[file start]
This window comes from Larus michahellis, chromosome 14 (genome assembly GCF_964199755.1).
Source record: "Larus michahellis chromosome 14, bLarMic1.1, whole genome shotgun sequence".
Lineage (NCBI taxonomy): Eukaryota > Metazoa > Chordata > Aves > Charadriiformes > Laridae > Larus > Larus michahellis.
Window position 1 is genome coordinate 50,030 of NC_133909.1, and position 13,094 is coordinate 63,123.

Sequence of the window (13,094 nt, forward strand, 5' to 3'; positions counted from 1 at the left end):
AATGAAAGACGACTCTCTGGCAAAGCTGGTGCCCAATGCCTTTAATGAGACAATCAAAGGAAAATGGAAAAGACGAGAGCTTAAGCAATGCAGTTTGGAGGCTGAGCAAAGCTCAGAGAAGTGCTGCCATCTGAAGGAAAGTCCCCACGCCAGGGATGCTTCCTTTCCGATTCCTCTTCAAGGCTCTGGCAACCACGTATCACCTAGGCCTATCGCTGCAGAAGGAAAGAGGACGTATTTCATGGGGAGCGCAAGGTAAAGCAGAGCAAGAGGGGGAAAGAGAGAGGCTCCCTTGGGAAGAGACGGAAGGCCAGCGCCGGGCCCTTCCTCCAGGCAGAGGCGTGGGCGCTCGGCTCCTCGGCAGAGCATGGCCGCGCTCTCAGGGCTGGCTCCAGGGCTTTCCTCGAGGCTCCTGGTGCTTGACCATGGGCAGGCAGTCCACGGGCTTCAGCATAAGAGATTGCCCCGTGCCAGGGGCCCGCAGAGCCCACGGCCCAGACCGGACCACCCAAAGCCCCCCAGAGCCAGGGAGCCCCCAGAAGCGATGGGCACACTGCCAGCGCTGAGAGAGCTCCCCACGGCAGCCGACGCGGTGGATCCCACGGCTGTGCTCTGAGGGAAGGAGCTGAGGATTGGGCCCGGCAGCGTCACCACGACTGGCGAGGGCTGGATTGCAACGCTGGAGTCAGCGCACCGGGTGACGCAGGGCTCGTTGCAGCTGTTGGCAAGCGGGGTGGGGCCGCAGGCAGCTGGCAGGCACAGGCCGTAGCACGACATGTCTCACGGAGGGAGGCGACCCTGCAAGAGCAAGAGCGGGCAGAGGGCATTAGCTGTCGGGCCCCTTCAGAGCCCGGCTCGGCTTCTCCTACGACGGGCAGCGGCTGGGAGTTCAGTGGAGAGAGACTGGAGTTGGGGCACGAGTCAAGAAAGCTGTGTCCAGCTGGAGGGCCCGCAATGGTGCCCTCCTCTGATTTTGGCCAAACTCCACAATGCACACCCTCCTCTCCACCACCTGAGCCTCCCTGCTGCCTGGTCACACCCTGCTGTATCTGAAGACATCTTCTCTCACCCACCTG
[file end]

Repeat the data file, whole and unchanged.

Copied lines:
This window comes from Larus michahellis, chromosome 14 (genome assembly GCF_964199755.1).
Source record: "Larus michahellis chromosome 14, bLarMic1.1, whole genome shotgun sequence".
Lineage (NCBI taxonomy): Eukaryota > Metazoa > Chordata > Aves > Charadriiformes > Laridae > Larus > Larus michahellis.
Window position 1 is genome coordinate 50,030 of NC_133909.1, and position 13,094 is coordinate 63,123.

Sequence of the window (13,094 nt, forward strand, 5' to 3'; positions counted from 1 at the left end):
AATGAAAGACGACTCTCTGGCAAAGCTGGTGCCCAATGCCTTTAATGAGACAATCAAAGGAAAATGGAAAAGACGAGAGCTTAAGCAATGCAGTTTGGAGGCTGAGCAAAGCTCAGAGAAGTGCTGCCATCTGAAGGAAAGTCCCCACGCCAGGGATGCTTCCTTTCCGATTCCTCTTCAAGGCTCTGGCAACCACGTATCACCTAGGCCTATCGCTGCAGAAGGAAAGAGGACGTATTTCATGGGGAGCGCAAGGTAAAGCAGAGCAAGAGGGGGAAAGAGAGAGGCTCCCTTGGGAAGAGACGGAAGGCCAGCGCCGGGCCCTTCCTCCAGGCAGAGGCGTGGGCGCTCGGCTCCTCGGCAGAGCATGGCCGCGCTCTCAGGGCTGGCTCCAGGGCTTTCCTCGAGGCTCCTGGTGCTTGACCATGGGCAGGCAGTCCACGGGCTTCAGCATAAGAGATTGCCCCGTGCCAGGGGCCCGCAGAGCCCACGGCCCAGACCGGACCACCCAAAGCCCCCCAGAGCCAGGGAGCCCCCAGAAGCGATGGGCACACTGCCAGCGCTGAGAGAGCTCCCCACGGCAGCCGACGCGGTGGATCCCACGGCTGTGCTCTGAGGGAAGGAGCTGAGGATTGGGCCCGGCAGCGTCACCACGACTGGCGAGGGCTGGATTGCAACGCTGGAGTCAGCGCACCGGGTGACGCAGGGCTCGTTGCAGCTGTTGGCAAGCGGGGTGGGGCCGCAGGCAGCTGGCAGGCACAGGCCGTAGCACGACATGTCTCACGGAGGGAGGCGACCCTGCAAGAGCAAGAGCGGGCAGAGGGCATTAGCTGTCGGGCCCCTTCAGAGCCCGGCTCGGCTTCTCCTACGACGGGCAGCGGCTGGGAGTTCAGTGGAGAGAGACTGGAGTTGGGGCACGAGTCAAGAAAGCTGTGTCCAGCTGGAGGGCCCGCAATGGTGCCCTCCTCTGATTTTGGCCAAACTCCACAATGCACACCCTCCTCTCCACCACCTGAGCCTCCCTGCTGCCTGGTCACACCCTGCTGTATCTGAAGACATCTTCTCTCACCCACCTG